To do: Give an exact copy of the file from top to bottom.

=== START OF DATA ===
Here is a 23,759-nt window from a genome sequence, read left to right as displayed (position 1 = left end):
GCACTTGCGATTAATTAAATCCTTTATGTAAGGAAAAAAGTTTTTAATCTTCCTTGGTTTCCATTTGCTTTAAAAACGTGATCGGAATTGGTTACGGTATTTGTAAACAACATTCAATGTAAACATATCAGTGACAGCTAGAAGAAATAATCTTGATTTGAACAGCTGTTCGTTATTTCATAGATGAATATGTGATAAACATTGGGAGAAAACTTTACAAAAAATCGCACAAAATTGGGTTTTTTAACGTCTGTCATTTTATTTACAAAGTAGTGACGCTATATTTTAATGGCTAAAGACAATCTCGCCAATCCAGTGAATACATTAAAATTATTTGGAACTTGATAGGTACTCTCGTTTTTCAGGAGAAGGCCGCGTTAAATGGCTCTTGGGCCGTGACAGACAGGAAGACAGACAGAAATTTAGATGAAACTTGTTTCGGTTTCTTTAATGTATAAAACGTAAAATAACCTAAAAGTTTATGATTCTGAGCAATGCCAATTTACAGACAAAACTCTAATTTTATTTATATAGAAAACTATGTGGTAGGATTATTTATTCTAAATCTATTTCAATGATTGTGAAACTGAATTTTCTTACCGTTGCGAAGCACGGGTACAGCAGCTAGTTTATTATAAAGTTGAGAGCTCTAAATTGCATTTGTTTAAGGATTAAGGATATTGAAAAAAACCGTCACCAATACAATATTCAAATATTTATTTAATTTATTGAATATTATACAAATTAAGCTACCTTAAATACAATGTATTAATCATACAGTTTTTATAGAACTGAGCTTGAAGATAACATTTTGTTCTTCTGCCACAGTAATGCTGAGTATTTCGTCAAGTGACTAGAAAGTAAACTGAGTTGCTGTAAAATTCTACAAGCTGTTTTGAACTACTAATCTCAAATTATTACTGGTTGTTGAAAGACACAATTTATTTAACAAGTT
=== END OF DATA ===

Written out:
Here is a 23,759-nt window from a genome sequence, read left to right as displayed (position 1 = left end):
GCACTTGCGATTAATTAAATCCTTTATGTAAGGAAAAAAGTTTTTAATCTTCCTTGGTTTCCATTTGCTTTAAAAACGTGATCGGAATTGGTTACGGTATTTGTAAACAACATTCAATGTAAACATATCAGTGACAGCTAGAAGAAATAATCTTGATTTGAACAGCTGTTCGTTATTTCATAGATGAATATGTGATAAACATTGGGAGAAAACTTTACAAAAAATCGCACAAAATTGGGTTTTTTAACGTCTGTCATTTTATTTACAAAGTAGTGACGCTATATTTTAATGGCTAAAGACAATCTCGCCAATCCAGTGAATACATTAAAATTATTTGGAACTTGATAGGTACTCTCGTTTTTCAGGAGAAGGCCGCGTTAAATGGCTCTTGGGCCGTGACAGACAGGAAGACAGACAGAAATTTAGATGAAACTTGTTTCGGTTTCTTTAATGTATAAAACGTAAAATAACCTAAAAGTTTATGATTCTGAGCAATGCCAATTTACAGACAAAACTCTAATTTTATTTATATAGAAAACTATGTGGTAGGATTATTTATTCTAAATCTATTTCAATGATTGTGAAACTGAATTTTCTTACCGTTGCGAAGCACGGGTACAGCAGCTAGTTTATTATAAAGTTGAGAGCTCTAAATTGCATTTGTTTAAGGATTAAGGATATTGAAAAAAACCGTCACCAATACAATATTCAAATATTTATTTAATTTATTGAATATTATACAAATTAAGCTACCTTAAATACAATGTATTAATCATACAGTTTTTATAGAACTGAGCTTGAAGATAACATTTTGTTCTTCTGCCACAGTAATGCTGAGTATTTCGTCAAGTGACTAGAAAGTAAACTGAGTTGCTGTAAAATTCTACAAGCTGTTTTGAACTACTAATCTCAAATTATTACTGGTTGTTGAAAGACACAATTTATTTAACAAGTT